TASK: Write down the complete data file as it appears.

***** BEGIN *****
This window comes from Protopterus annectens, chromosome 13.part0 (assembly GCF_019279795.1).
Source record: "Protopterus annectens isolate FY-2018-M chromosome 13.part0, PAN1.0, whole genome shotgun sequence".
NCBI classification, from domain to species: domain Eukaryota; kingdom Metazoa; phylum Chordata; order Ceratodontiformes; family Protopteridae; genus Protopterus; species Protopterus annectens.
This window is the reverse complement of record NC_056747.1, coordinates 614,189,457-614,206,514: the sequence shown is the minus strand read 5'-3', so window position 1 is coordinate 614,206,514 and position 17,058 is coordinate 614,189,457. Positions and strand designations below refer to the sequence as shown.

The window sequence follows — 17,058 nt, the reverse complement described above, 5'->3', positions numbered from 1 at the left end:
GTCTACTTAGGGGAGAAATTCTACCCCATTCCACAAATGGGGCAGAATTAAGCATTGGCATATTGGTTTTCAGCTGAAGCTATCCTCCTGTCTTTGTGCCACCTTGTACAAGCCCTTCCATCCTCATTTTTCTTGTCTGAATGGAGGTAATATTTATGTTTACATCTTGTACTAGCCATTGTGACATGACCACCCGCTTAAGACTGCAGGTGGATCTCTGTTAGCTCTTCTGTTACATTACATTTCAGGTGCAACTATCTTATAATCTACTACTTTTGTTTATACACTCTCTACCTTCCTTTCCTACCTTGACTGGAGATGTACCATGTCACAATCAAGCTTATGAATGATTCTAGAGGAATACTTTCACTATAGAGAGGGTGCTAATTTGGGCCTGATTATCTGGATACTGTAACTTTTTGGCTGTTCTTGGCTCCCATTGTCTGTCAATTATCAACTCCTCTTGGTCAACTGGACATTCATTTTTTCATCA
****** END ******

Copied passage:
This window comes from Protopterus annectens, chromosome 13.part0 (assembly GCF_019279795.1).
Source record: "Protopterus annectens isolate FY-2018-M chromosome 13.part0, PAN1.0, whole genome shotgun sequence".
NCBI classification, from domain to species: domain Eukaryota; kingdom Metazoa; phylum Chordata; order Ceratodontiformes; family Protopteridae; genus Protopterus; species Protopterus annectens.
This window is the reverse complement of record NC_056747.1, coordinates 614,189,457-614,206,514: the sequence shown is the minus strand read 5'-3', so window position 1 is coordinate 614,206,514 and position 17,058 is coordinate 614,189,457. Positions and strand designations below refer to the sequence as shown.

The window sequence follows — 17,058 nt, the reverse complement described above, 5'->3', positions numbered from 1 at the left end:
GTCTACTTAGGGGAGAAATTCTACCCCATTCCACAAATGGGGCAGAATTAAGCATTGGCATATTGGTTTTCAGCTGAAGCTATCCTCCTGTCTTTGTGCCACCTTGTACAAGCCCTTCCATCCTCATTTTTCTTGTCTGAATGGAGGTAATATTTATGTTTACATCTTGTACTAGCCATTGTGACATGACCACCCGCTTAAGACTGCAGGTGGATCTCTGTTAGCTCTTCTGTTACATTACATTTCAGGTGCAACTATCTTATAATCTACTACTTTTGTTTATACACTCTCTACCTTCCTTTCCTACCTTGACTGGAGATGTACCATGTCACAATCAAGCTTATGAATGATTCTAGAGGAATACTTTCACTATAGAGAGGGTGCTAATTTGGGCCTGATTATCTGGATACTGTAACTTTTTGGCTGTTCTTGGCTCCCATTGTCTGTCAATTATCAACTCCTCTTGGTCAACTGGACATTCATTTTTTCATCA